With a climate that varies from alpine to subtropical, India, the
world’s second-most-populated country, is a land of significant diversity. More
than 2,000 ethnic groups exist among more than 1 billion people. Though India’s
economic power is steadily improving, 40 percent of the population still lives
in poverty. Overpopulated urban centers, widespread poverty, severe ethnic and
gender inequities and an HIV/AIDS crisis make life more than difficult for
hundreds of thousands of children and their families.
ChildFund has served children in India since 1951.
To ensure healthy beginnings for children, ChildFund India
emphasizes safe motherhood and early childhood care, starting with pre- and
postnatal care for women. Projects focus on working with service providers to
encourage institutional delivery, exclusive breastfeeding, immunization,
hygiene and sanitation and integrated management of childhood illnesses.
With 2.4 million people in India living with HIV and AIDS, the
country’s annual death rate from the disease is the world’s third highest. We
work to educate, test and treat high-risk groups through the Link Workers’
Scheme (LWS), which operates in 1,900 villages in 19 districts of the southern
state of Andhra Pradesh.
In India, about 40 percent of children across all age groups drop out of school each year, so addressing issues of education is a key part of ChildFund India’s work.
The School Quality Improvement program works to improve schools where we work. In 2012, 145 schools benefited, with improvements to
infrastructure, pedagogy and community participation. ChildFund India’s Reading
Improvement Program, which enhances reading and comprehension abilities in
children, was offered in 146 schools.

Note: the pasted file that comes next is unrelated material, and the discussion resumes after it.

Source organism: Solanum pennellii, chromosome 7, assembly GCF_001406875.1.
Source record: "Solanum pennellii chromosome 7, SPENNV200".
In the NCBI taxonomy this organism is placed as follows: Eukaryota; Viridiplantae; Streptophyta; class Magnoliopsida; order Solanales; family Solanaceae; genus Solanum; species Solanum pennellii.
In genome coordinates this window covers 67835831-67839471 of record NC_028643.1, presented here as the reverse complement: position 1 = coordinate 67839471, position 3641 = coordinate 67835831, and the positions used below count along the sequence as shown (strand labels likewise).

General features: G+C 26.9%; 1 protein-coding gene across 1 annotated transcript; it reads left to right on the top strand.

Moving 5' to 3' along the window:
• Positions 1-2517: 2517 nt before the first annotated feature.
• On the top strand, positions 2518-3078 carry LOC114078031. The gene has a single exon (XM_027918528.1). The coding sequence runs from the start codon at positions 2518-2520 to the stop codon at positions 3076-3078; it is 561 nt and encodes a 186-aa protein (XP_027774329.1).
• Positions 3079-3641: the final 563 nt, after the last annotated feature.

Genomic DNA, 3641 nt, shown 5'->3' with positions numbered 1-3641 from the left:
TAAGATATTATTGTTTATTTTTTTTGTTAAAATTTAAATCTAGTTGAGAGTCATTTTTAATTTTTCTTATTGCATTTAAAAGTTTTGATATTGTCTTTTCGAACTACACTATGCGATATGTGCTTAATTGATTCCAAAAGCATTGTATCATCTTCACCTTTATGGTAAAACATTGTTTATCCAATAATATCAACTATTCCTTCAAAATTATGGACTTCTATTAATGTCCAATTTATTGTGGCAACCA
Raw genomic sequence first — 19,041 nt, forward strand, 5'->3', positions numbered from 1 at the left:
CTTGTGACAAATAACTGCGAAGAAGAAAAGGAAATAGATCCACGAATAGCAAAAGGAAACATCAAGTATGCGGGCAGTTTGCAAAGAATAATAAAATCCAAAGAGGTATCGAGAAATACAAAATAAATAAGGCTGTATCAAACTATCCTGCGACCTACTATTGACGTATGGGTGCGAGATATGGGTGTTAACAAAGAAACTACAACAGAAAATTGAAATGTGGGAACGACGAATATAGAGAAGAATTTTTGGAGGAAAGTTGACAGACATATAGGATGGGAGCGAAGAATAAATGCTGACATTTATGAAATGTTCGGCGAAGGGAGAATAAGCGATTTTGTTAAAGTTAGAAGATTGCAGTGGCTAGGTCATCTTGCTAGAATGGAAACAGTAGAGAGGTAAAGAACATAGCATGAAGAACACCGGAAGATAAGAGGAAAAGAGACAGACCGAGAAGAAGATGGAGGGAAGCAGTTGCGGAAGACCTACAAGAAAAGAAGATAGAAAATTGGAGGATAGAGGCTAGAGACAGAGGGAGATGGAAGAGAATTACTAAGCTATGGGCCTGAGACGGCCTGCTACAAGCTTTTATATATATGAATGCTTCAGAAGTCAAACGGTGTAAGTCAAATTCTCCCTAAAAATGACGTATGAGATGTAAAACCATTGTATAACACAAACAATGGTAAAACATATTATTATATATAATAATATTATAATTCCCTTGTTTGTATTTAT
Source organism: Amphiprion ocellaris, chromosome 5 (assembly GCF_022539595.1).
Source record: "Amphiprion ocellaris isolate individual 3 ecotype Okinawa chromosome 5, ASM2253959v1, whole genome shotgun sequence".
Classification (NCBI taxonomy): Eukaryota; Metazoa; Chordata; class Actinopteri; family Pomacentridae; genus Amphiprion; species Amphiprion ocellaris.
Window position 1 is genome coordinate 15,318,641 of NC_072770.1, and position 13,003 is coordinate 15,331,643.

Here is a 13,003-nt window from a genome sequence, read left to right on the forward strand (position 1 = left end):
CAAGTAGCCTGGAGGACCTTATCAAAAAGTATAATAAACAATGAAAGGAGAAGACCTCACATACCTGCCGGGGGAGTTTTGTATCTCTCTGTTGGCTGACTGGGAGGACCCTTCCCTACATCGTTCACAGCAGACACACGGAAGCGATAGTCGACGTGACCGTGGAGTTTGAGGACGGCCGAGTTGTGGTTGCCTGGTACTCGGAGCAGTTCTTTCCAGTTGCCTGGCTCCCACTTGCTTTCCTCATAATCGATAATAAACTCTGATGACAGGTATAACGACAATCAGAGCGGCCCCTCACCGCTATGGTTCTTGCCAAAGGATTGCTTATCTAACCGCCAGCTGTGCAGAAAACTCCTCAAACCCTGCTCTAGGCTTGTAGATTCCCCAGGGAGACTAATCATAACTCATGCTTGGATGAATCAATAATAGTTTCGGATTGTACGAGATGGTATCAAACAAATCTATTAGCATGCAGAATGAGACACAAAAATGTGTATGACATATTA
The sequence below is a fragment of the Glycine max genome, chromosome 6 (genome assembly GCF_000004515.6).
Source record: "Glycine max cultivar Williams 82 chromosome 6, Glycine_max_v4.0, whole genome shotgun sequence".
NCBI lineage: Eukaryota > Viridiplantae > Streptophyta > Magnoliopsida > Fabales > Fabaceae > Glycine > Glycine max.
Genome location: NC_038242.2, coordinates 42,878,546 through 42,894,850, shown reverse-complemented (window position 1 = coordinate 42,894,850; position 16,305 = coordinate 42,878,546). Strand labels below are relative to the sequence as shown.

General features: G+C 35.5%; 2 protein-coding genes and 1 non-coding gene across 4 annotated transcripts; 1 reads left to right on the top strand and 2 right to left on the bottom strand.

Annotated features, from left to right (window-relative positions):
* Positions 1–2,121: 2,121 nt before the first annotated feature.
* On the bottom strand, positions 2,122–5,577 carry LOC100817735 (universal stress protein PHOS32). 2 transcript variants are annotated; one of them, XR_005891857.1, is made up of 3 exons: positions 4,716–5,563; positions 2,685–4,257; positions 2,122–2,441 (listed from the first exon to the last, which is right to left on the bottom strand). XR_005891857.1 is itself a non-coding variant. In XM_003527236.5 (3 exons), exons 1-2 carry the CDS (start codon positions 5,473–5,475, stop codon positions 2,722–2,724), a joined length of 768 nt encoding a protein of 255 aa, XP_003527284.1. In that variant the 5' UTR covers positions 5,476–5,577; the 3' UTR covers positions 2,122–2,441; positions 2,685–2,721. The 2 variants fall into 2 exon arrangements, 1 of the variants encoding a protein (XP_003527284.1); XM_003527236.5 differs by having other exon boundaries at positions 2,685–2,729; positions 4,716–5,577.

Clubs and Committees
Children’s Clubs are a hallmark of ChildFund’s work in India, and
there are more than 1,000 Children’s Clubs in the areas where we work. These
clubs help raise awareness about child rights, health and hygiene, nutrition
and education. Armed with knowledge and skills, children take action such as
planting kitchen gardens to provide vegetables for Early Childhood Development
centers and mobilizing communities to help clean drainage ditches for better
sanitation and disease control.
Children’s Clubs can be designed around specific purposes as well:
Child trafficking and early marriage are commonplace in India, and after the
2004 tsunami thousands of children and adolescents were left vulnerable to
these practices, especially those who lost their parents. Many were faced with
child labor and violence. To combat the abuse, we formed coalitions with
community members, including 164 Children’s Clubs and 41 Child Well-Being
Committees, to protect those who could not protect themselves.
With a huge, dense population and low academic achievement, it
follows that youth unemployment is high, leaving young people at risk for
exploitative labor, human trafficking or worse. ChildFund provides programs for
training youth in employable skills such as carpentry, computer work, tailoring
and farming, depending on local markets.
Youth clubs and youth resource centers provide opportunities for
learning life skills, problem solving, leadership, conflict management and